When
· Naughties
· · 2006
· · · November
· · · · 27 (3 entries)

Choose RELAX Now · El­liotte Rusty Harold’s RELAX Wins may be a mile­stone in the life of XML. Every­body who ac­tu­al­ly touch­es the tech­nol­o­gy has known the truth for years, and it’s time to stop sweep­ing it un­der the rug. W3C XML Schemas (XSD) suck. They are hard to read, hard to write, hard to un­der­stand, have in­ter­op­er­abil­i­ty prob­lem­s, and are un­able to de­scribe lots of things you want to do all the time in XML. Schemas based on Re­lax NG, al­so known as ISO Stan­dard 19757, are easy to write, easy to read, are backed by a rig­or­ous for­mal­ism for in­ter­op­er­abil­i­ty, and can de­scribe im­mense­ly more dif­fer­ent XML con­struct­s. To Elliotte’s list of im­por­tant XML ap­pli­ca­tions that are RELAX-based, I’d add the Atom Syn­di­ca­tion For­mat and, pret­ty soon now, the Atom Pub­lish­ing Pro­to­col. It’s a pity; when XSD came out peo­ple thought that since it came from the W3C, same as XML, it must be the way to go, and it got baked in­to a bunch of oth­er tech­nol­o­gy be­fore any­one re­al­ly had a chance to think it over. So now lots of peo­ple say “Well, yeah, it suck­s, but we’re stuck with it.” Wrong! The time has come to de­clare it a wor­thy but failed ex­per­i­men­t, tear down the shaky tow­ers with XSD in their foun­da­tion, and start us­ing RELAX for all sig­nif­i­cant XML work. [Up­date: Piling-on are Don Park, Gabe Wa­chob, Mike Hostetler and some com­menter­s. There’s thought­ful in­put from Dare Obasan­jo, and now the com­ments have some push-back too. And oh my good­ness gra­cious, a Rick Jel­liffe must-read.]
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Clementson on Concurrency · That would be Bill Cle­mentson, in Con­cur­ren­t/Par­al­lel Pro­gram­ming - The Next Gen­er­a­tion. I’ve been work­ing on so much oth­er stuff that the concurrency’s kind of been crowd­ed out. Which isn’t good, be­cause the highly-parallel fu­ture hasn’t stopped get­ting closer, and I just haven’t heard that much ex­cit­ing con­cur­ren­cy news re­cent­ly. Ex­cept from Google, where MapRe­duce and Sawza­ll may be point­ing one of the ways for­ward. I ac­tu­al­ly did a lit­tle fool­ing around with Er­lang (damn, that is one heavy­weight in­stal­l) and there’s a lot to like, but I don’t think the world is ready to give up object-orientation. There’s low-hanging fruit out there, and lots of pieces of the so­lu­tion are in plain view, and we know where we’re try­ing to go: to a place where or­di­nary ap­pli­ca­tion programmers’ code nat­u­ral­ly and ef­fort­less­ly takes ad­van­tage of multi-core, multi-processor, clus­tered, or oth­er­wise par­al­lel hard­ware de­ploy­ments. Be­cause scal­ing out, rather than scal­ing up, is still the fu­ture.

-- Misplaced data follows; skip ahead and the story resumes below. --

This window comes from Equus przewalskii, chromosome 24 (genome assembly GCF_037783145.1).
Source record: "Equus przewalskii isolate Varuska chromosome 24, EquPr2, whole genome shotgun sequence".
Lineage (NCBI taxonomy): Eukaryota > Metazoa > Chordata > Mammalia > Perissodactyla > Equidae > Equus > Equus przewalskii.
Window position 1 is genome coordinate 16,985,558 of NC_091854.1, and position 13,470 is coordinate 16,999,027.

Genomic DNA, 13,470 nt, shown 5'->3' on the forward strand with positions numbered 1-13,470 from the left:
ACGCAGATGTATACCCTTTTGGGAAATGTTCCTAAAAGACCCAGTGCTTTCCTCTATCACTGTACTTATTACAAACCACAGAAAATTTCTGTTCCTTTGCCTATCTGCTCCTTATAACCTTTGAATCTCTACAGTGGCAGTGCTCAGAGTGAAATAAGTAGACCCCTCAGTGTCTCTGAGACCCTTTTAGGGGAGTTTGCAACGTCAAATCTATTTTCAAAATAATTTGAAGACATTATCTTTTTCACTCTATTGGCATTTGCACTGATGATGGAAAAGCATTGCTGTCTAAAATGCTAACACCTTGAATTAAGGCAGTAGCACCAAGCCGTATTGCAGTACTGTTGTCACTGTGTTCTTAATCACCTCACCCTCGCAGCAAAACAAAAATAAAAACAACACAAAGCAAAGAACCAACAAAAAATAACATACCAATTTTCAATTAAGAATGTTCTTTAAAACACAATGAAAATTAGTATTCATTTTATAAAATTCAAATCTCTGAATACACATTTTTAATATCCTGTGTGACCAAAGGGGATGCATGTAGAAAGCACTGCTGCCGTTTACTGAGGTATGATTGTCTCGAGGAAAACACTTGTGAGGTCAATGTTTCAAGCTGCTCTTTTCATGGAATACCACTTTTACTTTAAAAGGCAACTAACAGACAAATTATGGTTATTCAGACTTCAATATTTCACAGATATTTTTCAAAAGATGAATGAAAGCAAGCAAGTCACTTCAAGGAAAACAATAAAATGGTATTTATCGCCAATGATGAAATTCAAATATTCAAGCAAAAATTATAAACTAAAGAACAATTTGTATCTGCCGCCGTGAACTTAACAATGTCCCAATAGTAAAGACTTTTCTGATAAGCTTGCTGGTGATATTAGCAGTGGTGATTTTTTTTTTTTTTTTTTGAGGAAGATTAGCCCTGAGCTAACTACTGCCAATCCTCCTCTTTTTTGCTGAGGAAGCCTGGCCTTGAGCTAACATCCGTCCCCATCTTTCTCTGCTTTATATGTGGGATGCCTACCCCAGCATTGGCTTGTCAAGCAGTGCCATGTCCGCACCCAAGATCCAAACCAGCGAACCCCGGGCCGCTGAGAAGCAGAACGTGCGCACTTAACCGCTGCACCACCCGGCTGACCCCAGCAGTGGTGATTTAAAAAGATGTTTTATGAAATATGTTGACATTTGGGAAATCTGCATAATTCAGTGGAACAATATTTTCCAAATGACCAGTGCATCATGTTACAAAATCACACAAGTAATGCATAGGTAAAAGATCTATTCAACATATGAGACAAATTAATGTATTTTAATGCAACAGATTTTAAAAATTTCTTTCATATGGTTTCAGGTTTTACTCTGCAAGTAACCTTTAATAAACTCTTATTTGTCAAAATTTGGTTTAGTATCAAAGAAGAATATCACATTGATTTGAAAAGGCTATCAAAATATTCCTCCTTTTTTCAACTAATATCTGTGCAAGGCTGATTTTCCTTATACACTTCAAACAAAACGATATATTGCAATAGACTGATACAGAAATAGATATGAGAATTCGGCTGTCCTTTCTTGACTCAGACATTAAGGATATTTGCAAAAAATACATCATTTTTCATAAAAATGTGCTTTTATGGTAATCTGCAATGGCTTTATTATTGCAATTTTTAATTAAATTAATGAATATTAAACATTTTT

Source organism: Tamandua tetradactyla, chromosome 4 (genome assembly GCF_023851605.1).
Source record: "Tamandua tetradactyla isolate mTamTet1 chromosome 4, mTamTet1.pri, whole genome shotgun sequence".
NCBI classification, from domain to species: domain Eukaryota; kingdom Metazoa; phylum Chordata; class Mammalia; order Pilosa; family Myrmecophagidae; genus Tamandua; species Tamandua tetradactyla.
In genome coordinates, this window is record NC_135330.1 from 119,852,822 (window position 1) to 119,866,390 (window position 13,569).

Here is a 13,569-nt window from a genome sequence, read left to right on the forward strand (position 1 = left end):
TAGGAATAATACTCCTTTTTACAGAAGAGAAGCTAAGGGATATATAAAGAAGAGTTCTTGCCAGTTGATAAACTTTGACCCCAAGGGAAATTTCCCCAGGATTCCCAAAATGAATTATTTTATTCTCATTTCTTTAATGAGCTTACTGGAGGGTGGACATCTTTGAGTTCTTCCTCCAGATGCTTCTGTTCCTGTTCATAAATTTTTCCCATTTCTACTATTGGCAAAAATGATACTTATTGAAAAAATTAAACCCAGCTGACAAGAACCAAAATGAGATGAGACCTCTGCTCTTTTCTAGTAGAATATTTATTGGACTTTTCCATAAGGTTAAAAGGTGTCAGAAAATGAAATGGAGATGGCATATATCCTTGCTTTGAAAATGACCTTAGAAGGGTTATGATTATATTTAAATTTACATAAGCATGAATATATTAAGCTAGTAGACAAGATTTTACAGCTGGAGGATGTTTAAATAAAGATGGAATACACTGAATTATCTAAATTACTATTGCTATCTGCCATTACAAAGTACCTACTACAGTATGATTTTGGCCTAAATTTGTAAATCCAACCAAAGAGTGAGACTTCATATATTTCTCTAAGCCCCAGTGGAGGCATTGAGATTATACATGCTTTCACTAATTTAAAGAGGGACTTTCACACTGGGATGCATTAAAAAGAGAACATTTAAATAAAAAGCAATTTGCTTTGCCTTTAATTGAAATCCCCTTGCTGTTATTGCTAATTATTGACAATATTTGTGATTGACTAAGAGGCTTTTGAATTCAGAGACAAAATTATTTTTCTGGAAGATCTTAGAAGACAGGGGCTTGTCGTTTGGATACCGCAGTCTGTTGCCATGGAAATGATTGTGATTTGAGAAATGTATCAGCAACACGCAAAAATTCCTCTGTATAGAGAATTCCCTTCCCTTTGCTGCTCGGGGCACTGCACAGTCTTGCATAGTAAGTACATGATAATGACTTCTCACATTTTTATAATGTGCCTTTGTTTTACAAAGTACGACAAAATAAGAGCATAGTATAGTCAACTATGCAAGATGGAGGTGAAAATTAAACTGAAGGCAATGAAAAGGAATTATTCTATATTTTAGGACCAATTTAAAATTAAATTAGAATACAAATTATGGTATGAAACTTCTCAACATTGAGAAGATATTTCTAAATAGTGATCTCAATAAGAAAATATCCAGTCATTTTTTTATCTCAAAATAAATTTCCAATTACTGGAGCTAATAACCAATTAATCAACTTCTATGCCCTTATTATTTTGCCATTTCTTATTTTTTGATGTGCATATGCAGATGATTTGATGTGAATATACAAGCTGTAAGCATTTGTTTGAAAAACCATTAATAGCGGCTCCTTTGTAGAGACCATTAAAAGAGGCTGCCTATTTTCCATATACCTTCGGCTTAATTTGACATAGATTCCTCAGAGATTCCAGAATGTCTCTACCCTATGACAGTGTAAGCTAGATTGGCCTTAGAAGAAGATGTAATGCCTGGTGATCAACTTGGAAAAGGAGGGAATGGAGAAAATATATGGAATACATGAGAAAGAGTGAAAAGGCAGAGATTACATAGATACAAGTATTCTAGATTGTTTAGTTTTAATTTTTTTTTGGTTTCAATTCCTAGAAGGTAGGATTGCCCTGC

The Colours of Snow · We’ve had a lot of snow and and a long freeze to keep it on the ground. All those shades of white and grey pulled the cam­era out of my pock­et as much as any sum­mer day’s flow­er­s, this year ...
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